Granted, not everything I’ve read has been great. In the Days of the Comet by H.G. Wells was singularly disappointing. One can just barely call it science fiction (you could blink and basically miss the comet itself, contradictory to the implications of the title), although I didn’t have a Goodreads shelf for “preachy socialist claptrap” so I had to stick this book somewhere. The titular comet is merely a vehicle for Wells to rant endlessly about the evils of capitalist modern society and how abolishing the ownership of private property will solve everything. EVERYTHING. The comet’s gas trail somehow changes nitrogen to some other gas (?) that makes people nobler, wiser, happier (??) and initiates worldwide reform literally overnight (???). The comet gas makes people other than human, in other words. Very little of human nature remains, although we’re expected to believe that the comet gas just “cleared away” the trammels of old ways of thinking to enable people to be as they always were underneath. One wonders if Wells has ever actually met another human being; the naivete levels in this book astound. The book plays out the idea of the abolishment of individual ownership to a degree I wouldn’t have expected but which is obvious in retrospect: if nothing is yours, that would extend to romantic relationships as well, so your spouse isn’t really yours, and anything goes. But it’s okay because now everyone lives in communal utopias unfettered by such droll, inconsequential matters of respectability. The frame narrative around the story is nonsensical as well, but that was the least of my complaints after struggling through the whole book. The only reason I didn’t completely demote it to one star is because Wells’ language is beautiful in parts (when he’s not sermonizing), and his intelligence isn’t completely dampened by all of the dull preaching.

In contrast, I enjoyed The Legacy of Heorot by Larry Niven, Jerry Pournelle, and Steven Barnes far more than I expected, and found myself devouring it late at night at a frightful pace. I’ve not had great success with books by two authors in the past (they always seem to be plagued by inconsistent characters and general sloppiness), so I assumed three authors would be even worse. Pleasantly, in this case, not so! The story’s premise is basically Beowulf in space, which sounded deliciously pulpy to me. It ended up being a more sophisticated and nuanced book than I anticipated. The characters are all ridiculously flawed people and quite unlikeable, but by the end I found myself surprisingly attached in spite of it. Still not brilliant literature, and the characters’ obsession with sex (while understandable in the context of a colony trying to perpetuate itself in the face of low numbers) felt downright juvenile, but I’d give it up to a 3.5-star rating. There’s a sequel or two that I may check out one day.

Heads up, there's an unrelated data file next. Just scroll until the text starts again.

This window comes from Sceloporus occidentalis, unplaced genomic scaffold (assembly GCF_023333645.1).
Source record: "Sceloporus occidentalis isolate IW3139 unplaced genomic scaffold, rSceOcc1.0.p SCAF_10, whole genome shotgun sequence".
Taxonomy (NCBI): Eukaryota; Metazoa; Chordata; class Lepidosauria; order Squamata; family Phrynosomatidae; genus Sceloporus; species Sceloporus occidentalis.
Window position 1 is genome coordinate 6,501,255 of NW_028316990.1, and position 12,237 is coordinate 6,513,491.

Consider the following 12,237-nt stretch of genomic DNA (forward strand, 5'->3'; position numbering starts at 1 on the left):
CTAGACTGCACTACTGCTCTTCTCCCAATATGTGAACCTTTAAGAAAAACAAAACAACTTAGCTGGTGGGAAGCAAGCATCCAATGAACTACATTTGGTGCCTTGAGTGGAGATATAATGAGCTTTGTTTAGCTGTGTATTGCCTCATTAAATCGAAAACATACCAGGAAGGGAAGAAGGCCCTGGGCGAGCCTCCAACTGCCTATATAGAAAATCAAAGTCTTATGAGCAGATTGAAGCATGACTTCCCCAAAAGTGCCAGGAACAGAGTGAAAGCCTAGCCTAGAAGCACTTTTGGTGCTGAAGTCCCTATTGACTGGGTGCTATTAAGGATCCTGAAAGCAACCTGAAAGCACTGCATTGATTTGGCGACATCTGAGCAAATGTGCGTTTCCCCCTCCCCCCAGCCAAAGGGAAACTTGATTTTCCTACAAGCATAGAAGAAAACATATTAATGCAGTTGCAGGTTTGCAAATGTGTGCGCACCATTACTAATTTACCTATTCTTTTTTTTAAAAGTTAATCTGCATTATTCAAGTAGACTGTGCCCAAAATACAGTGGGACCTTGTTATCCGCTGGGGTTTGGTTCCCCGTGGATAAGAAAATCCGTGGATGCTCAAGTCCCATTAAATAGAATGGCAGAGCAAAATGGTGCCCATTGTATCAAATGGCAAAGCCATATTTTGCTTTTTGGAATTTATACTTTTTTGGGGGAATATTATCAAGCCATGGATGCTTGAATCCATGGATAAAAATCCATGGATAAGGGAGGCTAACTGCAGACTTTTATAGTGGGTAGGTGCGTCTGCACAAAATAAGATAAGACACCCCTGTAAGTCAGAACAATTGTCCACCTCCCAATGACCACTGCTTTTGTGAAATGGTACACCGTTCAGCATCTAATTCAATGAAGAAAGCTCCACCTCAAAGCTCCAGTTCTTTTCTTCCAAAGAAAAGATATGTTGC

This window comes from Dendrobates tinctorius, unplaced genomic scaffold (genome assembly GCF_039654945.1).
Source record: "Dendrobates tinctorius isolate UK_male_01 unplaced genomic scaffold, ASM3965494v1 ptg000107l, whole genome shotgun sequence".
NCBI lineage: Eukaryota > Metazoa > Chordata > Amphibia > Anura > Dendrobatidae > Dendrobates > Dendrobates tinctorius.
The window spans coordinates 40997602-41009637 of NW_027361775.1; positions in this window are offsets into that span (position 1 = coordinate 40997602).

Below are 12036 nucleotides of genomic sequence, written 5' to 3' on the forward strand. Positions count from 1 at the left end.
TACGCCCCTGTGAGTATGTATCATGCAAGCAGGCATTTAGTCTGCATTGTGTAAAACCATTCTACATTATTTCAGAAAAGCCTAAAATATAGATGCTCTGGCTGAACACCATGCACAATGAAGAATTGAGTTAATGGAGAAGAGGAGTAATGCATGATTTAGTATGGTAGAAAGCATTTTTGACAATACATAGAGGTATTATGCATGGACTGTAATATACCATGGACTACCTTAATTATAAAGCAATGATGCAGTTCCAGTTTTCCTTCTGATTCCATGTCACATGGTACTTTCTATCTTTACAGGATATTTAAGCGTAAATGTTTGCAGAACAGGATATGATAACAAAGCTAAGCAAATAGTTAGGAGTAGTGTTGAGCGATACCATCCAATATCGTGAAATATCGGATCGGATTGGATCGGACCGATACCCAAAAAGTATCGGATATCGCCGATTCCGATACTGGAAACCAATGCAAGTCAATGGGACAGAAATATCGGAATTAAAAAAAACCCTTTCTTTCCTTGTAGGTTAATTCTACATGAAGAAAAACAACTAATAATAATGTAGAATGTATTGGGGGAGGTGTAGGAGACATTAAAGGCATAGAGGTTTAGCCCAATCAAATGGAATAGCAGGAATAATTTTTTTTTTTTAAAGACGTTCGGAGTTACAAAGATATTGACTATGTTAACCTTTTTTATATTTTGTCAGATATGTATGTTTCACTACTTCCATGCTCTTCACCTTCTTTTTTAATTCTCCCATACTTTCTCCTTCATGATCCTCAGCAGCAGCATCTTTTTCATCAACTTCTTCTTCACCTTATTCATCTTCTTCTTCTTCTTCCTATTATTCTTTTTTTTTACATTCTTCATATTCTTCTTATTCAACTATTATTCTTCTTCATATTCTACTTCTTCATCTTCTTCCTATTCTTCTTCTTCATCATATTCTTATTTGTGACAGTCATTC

At last, I read The Midwife’s Apprentice by Karen Cushman. I read Cushman’s Catherine, Called Birdy eons ago and had been meaning to read her other incredibly well-known book since I was 12 years old or so. Only took 17ish years! I wish I’d read it when I *was* 12–I would’ve loved it. It’s a blink-and-it’s-over read; I got through it in an hour or two. The book is an un-sugarcoated look at medieval village life for a young girl without any prospects, but it’s not consumed by bleakness at any point. Excellent YA historical fiction!

Wow, folks. Homemade beef jerky is the best. We’ve been using our dehydrator like crazy, and I pretty much only stopped munching because my teeth were starting to hurt from gnawing on dried meat. Guess I wouldn’t have made a great cavewoman.

I spent a lovely Labor Day with a great friend, and we grabbed lunch at Neomonde to take to the JC Ralston Arboretum. Catching up was excellent and much-needed, and we got to see one of the new pieces of artwork, this brilliant mirror tree:

We were joined by my friend’s two-and-a-half-year-old, who, having grown up on a farm, is possibly more self-sufficient than I am, and eminently more fashionable. My friend says he already knows what death is (impossible to hide on a farm, really), and I look gleefully forward to him traumatizing his playmates with honest answers about the world and where food comes from. The beef for that jerky didn’t just materialize at the grocery store…


Today I’m off to another friend’s housewarming party in a bit, but first let me tell you about two amazing books I finished recently!

My husband had picked up Merlin Dreams by Peter Dickinson years ago on a whim but hadn’t read it. I’m enjoying going through our combined shelves now, reading new-to-me books that I’ve inherited by marriage. I’m used to knowing my shelves very thoroughly, so it’s exciting to stumble upon intriguing tales I didn’t know were in the house.

What a gem I stumbled upon here! This book is lovely, both visually and in terms of the storytelling. The artwork is done by the incomparable Alan Lee of Lord of the Rings fame, and they’re beautiful.

The stories are even more so. This book is labeled YA for some reason (perhaps because it’s illustrated), but the depth of the stories is impressive, and I think adults might appreciate their subtlety even more. Not a dud amongst the collection, all of which are loosely bound together by the theme of Merlin’s dreams. Arthurian fans will be in heaven, but you could read and fall in love with this book even if you’d never heard of King Arthur.

I love the author Robin McKinley, and Peter Dickinson was her husband. He passed away last year, and I can’t help but think how sad it would be to love and lose the creator of such beautifully spun tales.

I finished Under Heaven by Guy Gavriel Kay last week too. “Exquisite” is frequently the word that comes to mind when attempting to describe Kay’s works. Unsurprisingly, I loved this book, as I’ve loved everything by Kay that I’ve read (I still haven’t read two or three of his works). His research is meticulous, his command of language positively poetic, and his characters utterly fascinating. The setting is utterly different from other Kay books: the equivalent of 8th century China during the Tang dynasty.

Linhtalintinh’s review of the book already does an exceptional job of tracing the connections between events/individuals and their historical counterparts, so I won’t attempt that here–but do read her insightful comments.